For 20 centuries, most of the life of Jesus has been hidden or suppressed, but modern archeological discoveries have now shed new light on his enigmatic life. Archeologists have now proven that the city of Nazareth did not exist until three centuries after his death, and questions long debated in scholarly circles are now coming to the forefront. Armed with ancient sources like the Dead Sea Scrolls, the papyrus books of Nag Hammadi, and the long overlooked writings from the early church, modern scholars and theologians are reconstructing the life and times of Jesus, and what they are finding is very different from the life and teachings we have been "led to believe."
Nazareth, The City That Never Was
The evidence for a 1st century town of Nazareth does not exist – not literary, not archaeologically, and not historically.
Biblical scholars and clergy alike have always had difficulty accepting the possibility that at the time of Jesus there was no city called “Nazareth.” They have always resisted this possibility and sometimes, quite vigorously.
The Encyclopaedia Biblica, a work written by theologians, and perhaps the greatest biblical reference work in the English language, says: "We cannot venture to assert positively that there was a city of Nazareth in Jesus' time."
Nazareth is not mentioned in any historical records or biblical texts of the time and receives no mention by any contemporary historian. Nazareth is not mentioned in the Old Testament, the Talmud (the Jewish law code), nor in the Apocrypha and it does not appear in any early rabbinic literature.
Nazareth was not included in the list of settlements of the tribes of Zebulon (Joshua 19:10-16) which mentions twelve towns and six villages, and Nazareth is not included among the 45 cities of Galilee that were mentioned by Josephus (37AD-100AD), a widely traveled historian who never missed anything and who voluminously describes the region. The name is also missing from the 63 towns of Galilee mentioned in the Talmud.
The first reference to Nazareth is in the New Testament where it can be found 29 different times. However, there is still cause for speculation as to whether or not the city existed at the time of Jesus. It is mentioned only in the Gospels and Acts. These books do refer to Nazareth, but they did not originate at this time, they are later writings. The earlier writings of the NT (Paul etc) mention Jesus 221 times - but never mention Nazareth.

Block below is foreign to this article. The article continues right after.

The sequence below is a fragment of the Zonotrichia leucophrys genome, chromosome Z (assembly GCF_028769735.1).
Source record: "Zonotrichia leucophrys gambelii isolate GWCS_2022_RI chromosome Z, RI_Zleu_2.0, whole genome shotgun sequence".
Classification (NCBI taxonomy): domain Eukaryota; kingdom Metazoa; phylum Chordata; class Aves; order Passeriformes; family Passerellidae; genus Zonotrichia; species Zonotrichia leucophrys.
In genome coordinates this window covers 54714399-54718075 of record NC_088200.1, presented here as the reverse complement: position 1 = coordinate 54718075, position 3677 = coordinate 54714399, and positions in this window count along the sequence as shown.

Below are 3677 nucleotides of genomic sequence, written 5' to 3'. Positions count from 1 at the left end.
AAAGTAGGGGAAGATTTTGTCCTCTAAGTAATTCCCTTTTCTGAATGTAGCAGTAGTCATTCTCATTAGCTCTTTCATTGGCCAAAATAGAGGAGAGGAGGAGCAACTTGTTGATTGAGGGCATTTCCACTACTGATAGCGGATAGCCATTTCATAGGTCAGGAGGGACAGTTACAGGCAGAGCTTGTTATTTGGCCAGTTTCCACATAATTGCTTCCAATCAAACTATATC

The Essenes, The Nazarenes
At the time of Jesus, there were three major Jewish Sects. The Pharisees, the Sadducees, and the Essenes. The Pharisees and the Sadducees were relatively similar in their beliefs and traditions, but the Essenes were radically different and openly opposed the theology, doctrines, and the spiritual integrity of both the Pharisees and the Sadducees.
There are numerous historical, literary and archaeological accounts of the existence of the Essenes, yet the bible is strangely silent about them. We know of their specific geographic locations throughout Egypt and ancient Palestine, we know of their customs and traditions, and we know the details of their deeply rooted spiritual convictions and of their esoteric religious beliefs.
The word Essene is a collective term and is not necessarily a distinctive designation, just as the word Christian encompasses a wide base of institutionalized systems of religious beliefs, attitudes and practices. There are currently over 34,000 separate Christian groups that have been identified throughout the world. Most are independent churches.
At the time of Jesus, there were three distinct Essenian groups that played important roles in his life, and their religious practices and spiritual theology mirror in his teachings. They were:
The Theraputae of Egypt; where the infant Christ and his family fled during Herods rein.
The Essenes of Qumran (Dead Sea Scrolls), the strict, celibate monastery of which John the Baptist was a part.
The Nazarenes of Mount Carmel, the cooperative family village where Jesus lived and studied.
Josephus and other classic writers tell us of the Essenes and their intense appreciation for the inspired Law of God and that they "strove to be like the angels of heaven." They also opposed slavery, the sacrificing of animals and the eating of flesh. Their highest aim was to become fit temples of the Holy Ghost (1 Cor 6:19), to be healers and perform cures, especially spiritual cures, and to be spiritually qualified as forerunners of the Messiah, the latter being the primary spiritual focus of the Nazarenes of Mount Carmel.
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